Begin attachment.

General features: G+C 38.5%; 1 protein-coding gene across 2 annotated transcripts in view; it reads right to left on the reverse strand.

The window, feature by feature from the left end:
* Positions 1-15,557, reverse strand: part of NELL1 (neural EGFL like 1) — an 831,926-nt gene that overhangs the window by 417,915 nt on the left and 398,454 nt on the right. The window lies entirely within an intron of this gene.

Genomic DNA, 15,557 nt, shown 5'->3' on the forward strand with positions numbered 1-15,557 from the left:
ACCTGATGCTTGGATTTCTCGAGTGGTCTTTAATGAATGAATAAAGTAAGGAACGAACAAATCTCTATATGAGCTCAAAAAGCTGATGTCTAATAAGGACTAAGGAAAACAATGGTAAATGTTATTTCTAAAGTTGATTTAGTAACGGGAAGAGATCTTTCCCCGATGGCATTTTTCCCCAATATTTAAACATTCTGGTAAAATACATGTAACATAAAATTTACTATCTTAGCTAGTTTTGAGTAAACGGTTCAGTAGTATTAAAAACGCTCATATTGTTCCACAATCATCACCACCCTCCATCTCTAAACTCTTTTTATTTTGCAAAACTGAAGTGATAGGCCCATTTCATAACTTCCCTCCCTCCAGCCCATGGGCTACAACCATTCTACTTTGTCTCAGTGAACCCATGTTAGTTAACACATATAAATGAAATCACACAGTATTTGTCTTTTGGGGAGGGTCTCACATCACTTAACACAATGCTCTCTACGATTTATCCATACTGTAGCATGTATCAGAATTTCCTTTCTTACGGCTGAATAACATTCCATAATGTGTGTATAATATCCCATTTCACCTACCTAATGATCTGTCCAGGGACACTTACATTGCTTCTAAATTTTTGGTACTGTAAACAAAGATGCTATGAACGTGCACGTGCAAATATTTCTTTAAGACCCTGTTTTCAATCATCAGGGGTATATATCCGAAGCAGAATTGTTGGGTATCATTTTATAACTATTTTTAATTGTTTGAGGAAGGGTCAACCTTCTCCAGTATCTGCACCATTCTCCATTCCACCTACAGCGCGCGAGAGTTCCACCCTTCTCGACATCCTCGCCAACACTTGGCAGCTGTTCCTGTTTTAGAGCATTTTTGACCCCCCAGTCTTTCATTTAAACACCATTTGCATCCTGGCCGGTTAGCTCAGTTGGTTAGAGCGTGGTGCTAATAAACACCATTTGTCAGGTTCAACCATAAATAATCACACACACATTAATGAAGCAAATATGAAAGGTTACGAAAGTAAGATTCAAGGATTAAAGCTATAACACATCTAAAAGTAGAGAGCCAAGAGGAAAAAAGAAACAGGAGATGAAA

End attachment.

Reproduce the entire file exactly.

General features: G+C 38.5%; 1 protein-coding gene across 2 annotated transcripts in view; it reads right to left on the reverse strand.

The window, feature by feature from the left end:
* Positions 1-15,557, reverse strand: part of NELL1 (neural EGFL like 1) — an 831,926-nt gene that overhangs the window by 417,915 nt on the left and 398,454 nt on the right. The window lies entirely within an intron of this gene.

Genomic DNA, 15,557 nt, shown 5'->3' on the forward strand with positions numbered 1-15,557 from the left:
ACCTGATGCTTGGATTTCTCGAGTGGTCTTTAATGAATGAATAAAGTAAGGAACGAACAAATCTCTATATGAGCTCAAAAAGCTGATGTCTAATAAGGACTAAGGAAAACAATGGTAAATGTTATTTCTAAAGTTGATTTAGTAACGGGAAGAGATCTTTCCCCGATGGCATTTTTCCCCAATATTTAAACATTCTGGTAAAATACATGTAACATAAAATTTACTATCTTAGCTAGTTTTGAGTAAACGGTTCAGTAGTATTAAAAACGCTCATATTGTTCCACAATCATCACCACCCTCCATCTCTAAACTCTTTTTATTTTGCAAAACTGAAGTGATAGGCCCATTTCATAACTTCCCTCCCTCCAGCCCATGGGCTACAACCATTCTACTTTGTCTCAGTGAACCCATGTTAGTTAACACATATAAATGAAATCACACAGTATTTGTCTTTTGGGGAGGGTCTCACATCACTTAACACAATGCTCTCTACGATTTATCCATACTGTAGCATGTATCAGAATTTCCTTTCTTACGGCTGAATAACATTCCATAATGTGTGTATAATATCCCATTTCACCTACCTAATGATCTGTCCAGGGACACTTACATTGCTTCTAAATTTTTGGTACTGTAAACAAAGATGCTATGAACGTGCACGTGCAAATATTTCTTTAAGACCCTGTTTTCAATCATCAGGGGTATATATCCGAAGCAGAATTGTTGGGTATCATTTTATAACTATTTTTAATTGTTTGAGGAAGGGTCAACCTTCTCCAGTATCTGCACCATTCTCCATTCCACCTACAGCGCGCGAGAGTTCCACCCTTCTCGACATCCTCGCCAACACTTGGCAGCTGTTCCTGTTTTAGAGCATTTTTGACCCCCCAGTCTTTCATTTAAACACCATTTGCATCCTGGCCGGTTAGCTCAGTTGGTTAGAGCGTGGTGCTAATAAACACCATTTGTCAGGTTCAACCATAAATAATCACACACACATTAATGAAGCAAATATGAAAGGTTACGAAAGTAAGATTCAAGGATTAAAGCTATAACACATCTAAAAGTAGAGAGCCAAGAGGAAAAAAGAAACAGGAGATGAAA